The records indexed all conform to the Austrian privacy laws, which is why the records end when they do. Presumably next year they will add birth records through 1914, etc. In two years my grandfather’s birth record from 1915 will presumably be published on the site. For more on my grandfather, see Friends from Antwerp – and is that a famous Yiddish poet? and Remembering my grandfather.

Keep in mind that while sites like this (located in Austria) cannot publish indexes to these records due to privacy laws, some later records were microfilmed prior to the current privacy laws, and already exist in the Family History Library. It’s unclear to me whether those records can (or will) be indexed online by FamilySearch.org, or whether they too will not provide them online, even if someone can view the records on microfilm in any Family History Center.

Right now, FamilySearch.org has a record set called Austria, Vienna, Jewish Registers of Births, Marriages, and Deaths, 1784-1911, which has the images online (over 200,000), but is not indexed. That means you can look at the images and try to find the record you want, but there is no way to search it.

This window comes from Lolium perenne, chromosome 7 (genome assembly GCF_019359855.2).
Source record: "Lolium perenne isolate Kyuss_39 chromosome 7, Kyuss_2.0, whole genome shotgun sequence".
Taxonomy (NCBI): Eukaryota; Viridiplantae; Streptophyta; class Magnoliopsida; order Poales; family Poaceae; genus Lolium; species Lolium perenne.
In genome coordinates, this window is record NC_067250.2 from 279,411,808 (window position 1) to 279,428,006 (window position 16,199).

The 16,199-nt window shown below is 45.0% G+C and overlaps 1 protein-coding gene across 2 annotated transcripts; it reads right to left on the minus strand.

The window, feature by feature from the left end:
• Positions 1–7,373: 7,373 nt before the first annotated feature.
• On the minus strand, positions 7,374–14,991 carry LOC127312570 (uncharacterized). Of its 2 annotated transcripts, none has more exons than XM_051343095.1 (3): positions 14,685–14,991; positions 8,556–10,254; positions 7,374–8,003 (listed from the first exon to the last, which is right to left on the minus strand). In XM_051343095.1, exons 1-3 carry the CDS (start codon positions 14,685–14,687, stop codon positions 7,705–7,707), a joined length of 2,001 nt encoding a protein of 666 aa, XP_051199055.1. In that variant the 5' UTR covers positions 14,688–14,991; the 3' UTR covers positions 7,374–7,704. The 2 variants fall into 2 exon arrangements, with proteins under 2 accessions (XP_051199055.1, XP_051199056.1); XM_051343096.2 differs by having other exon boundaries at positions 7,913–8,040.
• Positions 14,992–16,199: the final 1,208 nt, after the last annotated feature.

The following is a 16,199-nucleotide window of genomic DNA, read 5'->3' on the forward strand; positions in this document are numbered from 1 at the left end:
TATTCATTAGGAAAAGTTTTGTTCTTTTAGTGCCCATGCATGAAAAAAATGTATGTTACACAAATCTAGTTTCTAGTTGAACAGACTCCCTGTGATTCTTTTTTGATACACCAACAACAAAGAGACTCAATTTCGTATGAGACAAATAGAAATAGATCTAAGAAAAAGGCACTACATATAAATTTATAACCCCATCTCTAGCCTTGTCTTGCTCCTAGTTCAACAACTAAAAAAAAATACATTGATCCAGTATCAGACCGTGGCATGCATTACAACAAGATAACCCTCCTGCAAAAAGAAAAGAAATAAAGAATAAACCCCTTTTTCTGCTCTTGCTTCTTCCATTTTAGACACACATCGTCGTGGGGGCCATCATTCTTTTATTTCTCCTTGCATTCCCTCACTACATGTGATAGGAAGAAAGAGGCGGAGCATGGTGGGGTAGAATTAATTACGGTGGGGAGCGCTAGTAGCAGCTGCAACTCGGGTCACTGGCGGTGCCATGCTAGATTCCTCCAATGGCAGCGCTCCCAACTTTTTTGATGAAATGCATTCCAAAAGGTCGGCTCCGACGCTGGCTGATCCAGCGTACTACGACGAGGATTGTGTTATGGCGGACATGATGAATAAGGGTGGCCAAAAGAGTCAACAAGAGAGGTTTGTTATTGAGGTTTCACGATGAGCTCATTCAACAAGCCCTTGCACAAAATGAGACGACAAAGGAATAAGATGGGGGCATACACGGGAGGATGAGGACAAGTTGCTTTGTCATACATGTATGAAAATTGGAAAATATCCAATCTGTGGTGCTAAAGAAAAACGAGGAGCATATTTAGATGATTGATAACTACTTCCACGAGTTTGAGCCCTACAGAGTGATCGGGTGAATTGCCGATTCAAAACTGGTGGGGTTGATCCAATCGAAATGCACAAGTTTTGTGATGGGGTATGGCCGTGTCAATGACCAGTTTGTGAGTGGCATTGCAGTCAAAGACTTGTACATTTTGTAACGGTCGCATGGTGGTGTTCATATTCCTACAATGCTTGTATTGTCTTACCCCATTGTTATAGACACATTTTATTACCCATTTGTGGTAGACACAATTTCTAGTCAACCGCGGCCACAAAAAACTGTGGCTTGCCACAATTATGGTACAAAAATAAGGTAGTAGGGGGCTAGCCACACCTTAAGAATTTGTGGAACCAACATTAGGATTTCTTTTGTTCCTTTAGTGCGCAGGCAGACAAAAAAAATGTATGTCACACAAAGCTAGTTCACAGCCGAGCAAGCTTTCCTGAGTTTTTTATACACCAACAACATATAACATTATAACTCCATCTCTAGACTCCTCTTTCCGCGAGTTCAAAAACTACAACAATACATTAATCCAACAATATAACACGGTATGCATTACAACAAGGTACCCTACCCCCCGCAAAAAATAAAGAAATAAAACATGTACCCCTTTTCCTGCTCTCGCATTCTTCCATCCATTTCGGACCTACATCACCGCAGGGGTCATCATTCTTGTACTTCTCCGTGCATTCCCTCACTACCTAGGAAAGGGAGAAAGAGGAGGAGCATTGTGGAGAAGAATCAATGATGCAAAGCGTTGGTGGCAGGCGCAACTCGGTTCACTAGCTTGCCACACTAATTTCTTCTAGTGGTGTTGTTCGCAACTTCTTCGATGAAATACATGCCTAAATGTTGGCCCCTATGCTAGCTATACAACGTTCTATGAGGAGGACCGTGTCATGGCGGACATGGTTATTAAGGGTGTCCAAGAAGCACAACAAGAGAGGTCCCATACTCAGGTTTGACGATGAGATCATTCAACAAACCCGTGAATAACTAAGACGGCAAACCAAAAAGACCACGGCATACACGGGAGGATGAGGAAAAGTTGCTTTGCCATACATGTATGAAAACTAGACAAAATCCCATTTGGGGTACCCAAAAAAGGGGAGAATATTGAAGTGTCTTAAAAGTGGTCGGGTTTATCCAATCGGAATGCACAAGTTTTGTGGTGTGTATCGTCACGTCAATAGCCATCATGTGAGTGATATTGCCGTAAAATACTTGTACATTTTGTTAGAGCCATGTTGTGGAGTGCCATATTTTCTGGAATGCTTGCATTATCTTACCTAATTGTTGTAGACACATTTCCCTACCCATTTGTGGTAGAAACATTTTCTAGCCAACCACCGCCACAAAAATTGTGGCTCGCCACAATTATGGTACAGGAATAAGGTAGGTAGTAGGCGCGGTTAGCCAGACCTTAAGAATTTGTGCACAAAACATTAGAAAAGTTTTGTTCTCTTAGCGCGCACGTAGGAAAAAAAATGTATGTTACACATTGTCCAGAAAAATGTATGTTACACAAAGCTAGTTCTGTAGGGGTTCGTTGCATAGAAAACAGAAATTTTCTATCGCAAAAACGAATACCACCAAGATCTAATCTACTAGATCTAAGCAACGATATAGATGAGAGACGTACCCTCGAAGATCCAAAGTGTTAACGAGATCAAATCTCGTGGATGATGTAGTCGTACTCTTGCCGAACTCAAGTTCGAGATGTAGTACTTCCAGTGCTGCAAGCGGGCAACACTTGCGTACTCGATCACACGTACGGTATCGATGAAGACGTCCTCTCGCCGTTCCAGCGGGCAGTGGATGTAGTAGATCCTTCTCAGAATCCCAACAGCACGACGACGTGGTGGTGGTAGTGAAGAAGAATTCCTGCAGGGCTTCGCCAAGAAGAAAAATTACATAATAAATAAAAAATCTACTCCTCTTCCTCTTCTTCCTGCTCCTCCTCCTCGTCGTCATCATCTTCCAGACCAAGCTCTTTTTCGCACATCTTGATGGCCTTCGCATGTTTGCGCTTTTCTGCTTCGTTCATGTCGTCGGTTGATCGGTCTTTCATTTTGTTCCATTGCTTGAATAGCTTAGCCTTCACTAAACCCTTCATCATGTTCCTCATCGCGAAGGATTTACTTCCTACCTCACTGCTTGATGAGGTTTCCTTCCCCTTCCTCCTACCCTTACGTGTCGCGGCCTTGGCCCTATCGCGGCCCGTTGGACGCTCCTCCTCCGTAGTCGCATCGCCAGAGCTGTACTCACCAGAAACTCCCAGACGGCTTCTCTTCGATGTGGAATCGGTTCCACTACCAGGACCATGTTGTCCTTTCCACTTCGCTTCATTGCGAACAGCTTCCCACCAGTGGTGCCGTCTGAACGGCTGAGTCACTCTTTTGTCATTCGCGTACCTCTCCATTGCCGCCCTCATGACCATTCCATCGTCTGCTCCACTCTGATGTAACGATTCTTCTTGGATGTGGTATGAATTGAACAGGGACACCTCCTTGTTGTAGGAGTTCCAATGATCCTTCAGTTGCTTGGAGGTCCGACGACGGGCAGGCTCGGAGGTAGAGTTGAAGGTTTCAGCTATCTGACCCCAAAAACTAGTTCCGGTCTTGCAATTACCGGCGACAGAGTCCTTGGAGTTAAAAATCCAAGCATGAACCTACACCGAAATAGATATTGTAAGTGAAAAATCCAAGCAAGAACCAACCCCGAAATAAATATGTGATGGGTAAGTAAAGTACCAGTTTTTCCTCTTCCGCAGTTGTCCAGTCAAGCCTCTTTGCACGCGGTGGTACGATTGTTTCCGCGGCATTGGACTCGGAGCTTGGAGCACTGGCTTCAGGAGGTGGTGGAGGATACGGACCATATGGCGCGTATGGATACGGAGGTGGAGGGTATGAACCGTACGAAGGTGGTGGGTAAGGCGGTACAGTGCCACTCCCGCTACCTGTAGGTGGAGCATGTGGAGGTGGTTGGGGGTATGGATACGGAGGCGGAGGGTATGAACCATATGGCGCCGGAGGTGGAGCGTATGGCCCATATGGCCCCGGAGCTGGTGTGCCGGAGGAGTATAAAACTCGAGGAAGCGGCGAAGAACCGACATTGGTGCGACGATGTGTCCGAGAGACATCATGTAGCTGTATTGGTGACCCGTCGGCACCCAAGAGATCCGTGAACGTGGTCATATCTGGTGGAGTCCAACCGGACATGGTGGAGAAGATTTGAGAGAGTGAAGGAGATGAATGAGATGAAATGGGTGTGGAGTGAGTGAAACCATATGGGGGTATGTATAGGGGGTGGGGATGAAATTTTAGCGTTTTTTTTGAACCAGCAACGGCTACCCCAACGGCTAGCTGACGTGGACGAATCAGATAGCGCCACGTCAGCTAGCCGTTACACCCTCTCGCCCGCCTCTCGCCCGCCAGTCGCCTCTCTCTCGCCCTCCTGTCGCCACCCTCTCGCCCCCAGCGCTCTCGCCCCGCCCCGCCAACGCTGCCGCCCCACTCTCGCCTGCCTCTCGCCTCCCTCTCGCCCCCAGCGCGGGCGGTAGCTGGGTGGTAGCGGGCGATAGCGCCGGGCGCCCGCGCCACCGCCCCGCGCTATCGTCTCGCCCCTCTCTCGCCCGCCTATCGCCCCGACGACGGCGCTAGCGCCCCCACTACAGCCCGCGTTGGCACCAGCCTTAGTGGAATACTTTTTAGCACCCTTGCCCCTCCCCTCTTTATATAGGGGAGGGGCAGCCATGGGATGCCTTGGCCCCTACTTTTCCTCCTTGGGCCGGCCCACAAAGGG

If you search their catalog, however, there exists many more Jewish records from Vienna, including:

  • Register of Jewish births, marriages, deaths, and indexes for Wien (Vienna), Niederösterreich, Austria. Includes Leopoldstadt, Ottakring, Hernals, Währing, Fünfhaus and Sechshaus. 1826-1943
  • Circumcisions and Births 1870-1914
  • Jewish converts in Vienna 1782-1868
  • Index to the register books of the Jewish community, 1810-1938
  • Births, marriages and deaths of Austrian Jewish military personnel in Wien, Niederösterreich, Austria. 1914-1918.
  • Reports the exit from the Jewish faith: 18000 defections from Judaism in Vienna, 1868-1914
  • Names of Jewish infants who were forcibly baptized Christians and left with foundling hospitals in Vienna, Austria. The mothers of the infants were primarily servants and manual laborers from Hungary, Slovakia, Bohemia and Moravia. Each entry includes genealogical data. 1868-1914.